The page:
Both children and adults can enjoy a bouncy castle, but if safety rules are not followed, or infants are not supervised, it could result in an accident and a subsequent compensation claim being made.
Inflatables, which are rented out for events such as village fairs, child’s birthday parties or fairgrounds, or bought by establishments as a permanent fixture, are designed with fun in mind but can be very dangerous if people behave recklessly on them.
YouClaim can help you take legal action against the company responsible for failing to provide a safe apparatus, or against an individual who caused the injury for failing to act in a safe and responsible manner. Call today on 0800 10 757 95 or fill in an online enquiry form.
Injuries on a bouncy castle may well be mild; bruises, cuts, bumped heads, unfortunately, in some unfortunate circumstances serious injury could occur. Damage to the head from accidents, collisions or falling could lead to long term brain damage, or trips and bumps could damage the spine which could lead to serious and possibly long term injuries. Most common are injuries such as broken or fractured bones, cuts and wounds from falling off or being pushed off bouncy castles, or accidents that occur on the inflatable. There can also be injuries if the bouncy castle deflates quickly due to a puncture or loss of air supply.
Before the bouncy castle is set up by the hirer, the company usually makes the customer sign a terms and conditions agreement which states that, in the event of an injury taking place whilst the inflatable is in use, the supplier will not be found liable.
Due to this agreement with the company, if a child gets injured due to the negligence of the supervising adult then, parents seeking compensation must pursue their claim with the hosts and not the bouncy castle provider.
It is up to those hiring the bouncy castle for an event to take responsibility for any incidents.
Some hosts may be genuinely negligent during an event, and this could lead to a preventable whiplash neck injury, or other incident. Most parents however, are careful to oversee all aspects of a party and look out for any behaviour which could result in a child getting hurt.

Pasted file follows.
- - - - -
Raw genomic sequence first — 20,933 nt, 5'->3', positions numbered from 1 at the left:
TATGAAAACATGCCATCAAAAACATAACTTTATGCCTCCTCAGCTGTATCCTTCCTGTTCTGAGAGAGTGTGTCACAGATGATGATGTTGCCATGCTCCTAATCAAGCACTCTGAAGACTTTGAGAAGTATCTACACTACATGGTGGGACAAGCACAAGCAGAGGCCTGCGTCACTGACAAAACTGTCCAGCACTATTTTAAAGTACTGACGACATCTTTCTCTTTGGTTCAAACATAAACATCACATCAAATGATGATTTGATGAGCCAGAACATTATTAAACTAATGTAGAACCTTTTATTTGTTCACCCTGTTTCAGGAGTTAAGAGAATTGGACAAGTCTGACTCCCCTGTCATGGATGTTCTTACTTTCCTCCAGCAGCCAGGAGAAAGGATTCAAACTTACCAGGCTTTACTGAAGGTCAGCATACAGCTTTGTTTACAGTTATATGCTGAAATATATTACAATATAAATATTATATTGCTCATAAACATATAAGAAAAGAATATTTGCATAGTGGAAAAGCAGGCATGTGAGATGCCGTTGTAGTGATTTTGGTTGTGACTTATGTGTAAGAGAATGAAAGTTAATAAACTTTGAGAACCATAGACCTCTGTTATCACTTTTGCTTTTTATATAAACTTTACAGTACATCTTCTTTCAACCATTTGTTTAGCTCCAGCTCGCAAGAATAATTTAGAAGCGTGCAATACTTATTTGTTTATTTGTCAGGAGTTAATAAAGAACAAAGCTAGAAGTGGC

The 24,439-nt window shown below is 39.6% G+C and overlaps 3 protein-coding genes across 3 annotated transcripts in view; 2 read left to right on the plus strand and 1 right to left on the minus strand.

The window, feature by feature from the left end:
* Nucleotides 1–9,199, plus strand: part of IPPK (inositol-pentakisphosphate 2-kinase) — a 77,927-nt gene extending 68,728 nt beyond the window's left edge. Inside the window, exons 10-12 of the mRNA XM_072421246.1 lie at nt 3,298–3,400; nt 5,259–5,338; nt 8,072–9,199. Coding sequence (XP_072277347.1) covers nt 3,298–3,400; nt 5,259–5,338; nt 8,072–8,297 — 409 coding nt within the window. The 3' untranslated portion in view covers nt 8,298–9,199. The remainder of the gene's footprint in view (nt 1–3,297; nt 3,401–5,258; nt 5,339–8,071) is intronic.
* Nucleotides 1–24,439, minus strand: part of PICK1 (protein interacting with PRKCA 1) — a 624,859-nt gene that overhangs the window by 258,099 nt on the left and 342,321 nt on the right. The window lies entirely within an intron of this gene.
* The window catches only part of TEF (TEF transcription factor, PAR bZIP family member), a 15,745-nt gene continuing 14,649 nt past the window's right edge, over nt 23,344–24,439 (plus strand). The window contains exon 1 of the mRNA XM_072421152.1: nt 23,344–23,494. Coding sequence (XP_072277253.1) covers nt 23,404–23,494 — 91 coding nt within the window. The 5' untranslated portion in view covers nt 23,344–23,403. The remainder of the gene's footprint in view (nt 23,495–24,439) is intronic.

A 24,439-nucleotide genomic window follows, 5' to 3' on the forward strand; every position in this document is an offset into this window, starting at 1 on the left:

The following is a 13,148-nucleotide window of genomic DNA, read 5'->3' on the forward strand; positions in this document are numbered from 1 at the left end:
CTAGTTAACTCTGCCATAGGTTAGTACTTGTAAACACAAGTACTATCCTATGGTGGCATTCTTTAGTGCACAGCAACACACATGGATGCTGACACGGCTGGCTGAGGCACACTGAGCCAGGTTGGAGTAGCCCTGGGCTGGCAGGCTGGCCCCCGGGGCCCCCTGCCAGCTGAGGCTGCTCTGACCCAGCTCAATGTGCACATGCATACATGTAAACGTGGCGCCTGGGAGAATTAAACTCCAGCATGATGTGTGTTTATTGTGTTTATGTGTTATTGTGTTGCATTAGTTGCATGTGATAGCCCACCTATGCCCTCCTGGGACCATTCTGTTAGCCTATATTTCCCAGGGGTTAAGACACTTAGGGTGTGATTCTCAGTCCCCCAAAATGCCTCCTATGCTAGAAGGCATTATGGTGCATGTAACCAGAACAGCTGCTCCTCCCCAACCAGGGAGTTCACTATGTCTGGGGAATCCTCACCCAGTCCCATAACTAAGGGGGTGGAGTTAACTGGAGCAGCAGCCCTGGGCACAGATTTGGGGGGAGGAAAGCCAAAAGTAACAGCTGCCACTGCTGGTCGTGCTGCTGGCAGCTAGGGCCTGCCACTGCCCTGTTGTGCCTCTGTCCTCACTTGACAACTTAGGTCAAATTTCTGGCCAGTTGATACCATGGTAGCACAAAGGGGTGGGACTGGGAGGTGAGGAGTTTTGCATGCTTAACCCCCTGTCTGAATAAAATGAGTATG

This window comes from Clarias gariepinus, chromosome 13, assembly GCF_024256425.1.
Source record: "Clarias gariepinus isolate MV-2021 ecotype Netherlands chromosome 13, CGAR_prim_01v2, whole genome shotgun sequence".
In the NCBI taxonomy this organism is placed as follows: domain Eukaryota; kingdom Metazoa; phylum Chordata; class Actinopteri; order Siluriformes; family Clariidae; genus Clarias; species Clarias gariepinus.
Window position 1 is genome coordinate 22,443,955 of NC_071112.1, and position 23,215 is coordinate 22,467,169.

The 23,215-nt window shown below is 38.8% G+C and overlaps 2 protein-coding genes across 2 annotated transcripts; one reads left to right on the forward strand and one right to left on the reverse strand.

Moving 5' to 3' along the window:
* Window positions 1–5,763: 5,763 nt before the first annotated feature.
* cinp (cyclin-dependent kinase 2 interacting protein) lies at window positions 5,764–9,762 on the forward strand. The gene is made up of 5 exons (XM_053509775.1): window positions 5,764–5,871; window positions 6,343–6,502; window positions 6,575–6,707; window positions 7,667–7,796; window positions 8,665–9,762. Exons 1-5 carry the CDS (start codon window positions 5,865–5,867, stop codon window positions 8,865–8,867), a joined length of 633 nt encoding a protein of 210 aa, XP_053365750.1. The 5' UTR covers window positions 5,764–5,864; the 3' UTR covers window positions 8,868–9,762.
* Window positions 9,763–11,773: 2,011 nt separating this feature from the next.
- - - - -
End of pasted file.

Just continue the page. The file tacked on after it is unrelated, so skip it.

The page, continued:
In cases where parents have acted to the best of their ability to avert any accidents, but a child still suffers injury, it may be decided that the incident was not reasonably foreseeable.
For example, if a usually calm child suddenly pushes another child off the bouncy castle, then the host could argue that there was no way to predict that particular child's actions at that moment.
As every case is different, it is best to discuss your situation with an expert. The solicitors here at YouClaim can advise you whether you have a case when they have heard the full story.
If you or your child has sustained a personal injury, including whiplash, in a non-fault accident while on an inflatable, you could be eligible to claim for the pain, suffering and any permanent damage. As a parent, you may also need to take time out of work to care for your child, which compensation will help to alleviate. There have been many cases where serious brain, spine and neck injuries have received considerable settlements due to the permanent and life-threatening nature of such injuries.
To speak to an adviser about making a bouncy castle accident claim, phone on 0800 10 757 95. Alternatively you could take a moment to fill in one of our online claim forms and one of our team will give you a call back.
The rules of no food or drink and no shoes are in place to keep the bouncy castle clean, but will also prevent individuals from slipping on spilt drinks, choking on food they were eating while bouncing, or hitting someone with one of their shoes by accident during the amusement.
Furthermore, anyone on a bouncy castle should be careful not to push anyone so as to send them falling off the edge of the inflatable, and should pay attention to where they are bouncing as they might land on top of someone or collide with them.
Adults should be aware of these risks and children need to be supervised so that they do not hurt themselves or others while playing.
Simple common sense, such as not allowing an older child or adult to bounce on an inflatable when there are young infants already on it, will reduce the risk of a personal injury being sustained.
If someone is hurt in a non-fault accident, then liability for the incident will rest with the supervising adult, the person who caused the accident, or potentially the people who run the premises, depending on the circumstances behind the case.